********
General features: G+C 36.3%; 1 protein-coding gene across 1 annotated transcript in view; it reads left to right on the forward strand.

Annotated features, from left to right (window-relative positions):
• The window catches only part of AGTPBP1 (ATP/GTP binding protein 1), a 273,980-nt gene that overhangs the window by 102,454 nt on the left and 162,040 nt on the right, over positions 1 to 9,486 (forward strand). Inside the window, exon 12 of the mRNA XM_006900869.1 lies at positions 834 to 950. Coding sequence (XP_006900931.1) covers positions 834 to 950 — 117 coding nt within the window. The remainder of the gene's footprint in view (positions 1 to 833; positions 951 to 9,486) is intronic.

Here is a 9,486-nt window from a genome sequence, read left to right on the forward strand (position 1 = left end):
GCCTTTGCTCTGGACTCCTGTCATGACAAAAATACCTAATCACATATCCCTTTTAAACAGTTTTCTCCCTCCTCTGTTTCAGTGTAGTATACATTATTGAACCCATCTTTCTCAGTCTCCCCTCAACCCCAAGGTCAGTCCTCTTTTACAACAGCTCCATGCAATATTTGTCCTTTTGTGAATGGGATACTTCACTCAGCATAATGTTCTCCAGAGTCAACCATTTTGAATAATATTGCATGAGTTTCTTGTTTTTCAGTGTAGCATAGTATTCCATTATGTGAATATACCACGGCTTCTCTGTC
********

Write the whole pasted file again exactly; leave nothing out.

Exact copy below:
General features: G+C 36.3%; 1 protein-coding gene across 1 annotated transcript in view; it reads left to right on the forward strand.

Annotated features, from left to right (window-relative positions):
• The window catches only part of AGTPBP1 (ATP/GTP binding protein 1), a 273,980-nt gene that overhangs the window by 102,454 nt on the left and 162,040 nt on the right, over positions 1 to 9,486 (forward strand). Inside the window, exon 12 of the mRNA XM_006900869.1 lies at positions 834 to 950. Coding sequence (XP_006900931.1) covers positions 834 to 950 — 117 coding nt within the window. The remainder of the gene's footprint in view (positions 1 to 833; positions 951 to 9,486) is intronic.

Here is a 9,486-nt window from a genome sequence, read left to right on the forward strand (position 1 = left end):
GCCTTTGCTCTGGACTCCTGTCATGACAAAAATACCTAATCACATATCCCTTTTAAACAGTTTTCTCCCTCCTCTGTTTCAGTGTAGTATACATTATTGAACCCATCTTTCTCAGTCTCCCCTCAACCCCAAGGTCAGTCCTCTTTTACAACAGCTCCATGCAATATTTGTCCTTTTGTGAATGGGATACTTCACTCAGCATAATGTTCTCCAGAGTCAACCATTTTGAATAATATTGCATGAGTTTCTTGTTTTTCAGTGTAGCATAGTATTCCATTATGTGAATATACCACGGCTTCTCTGTC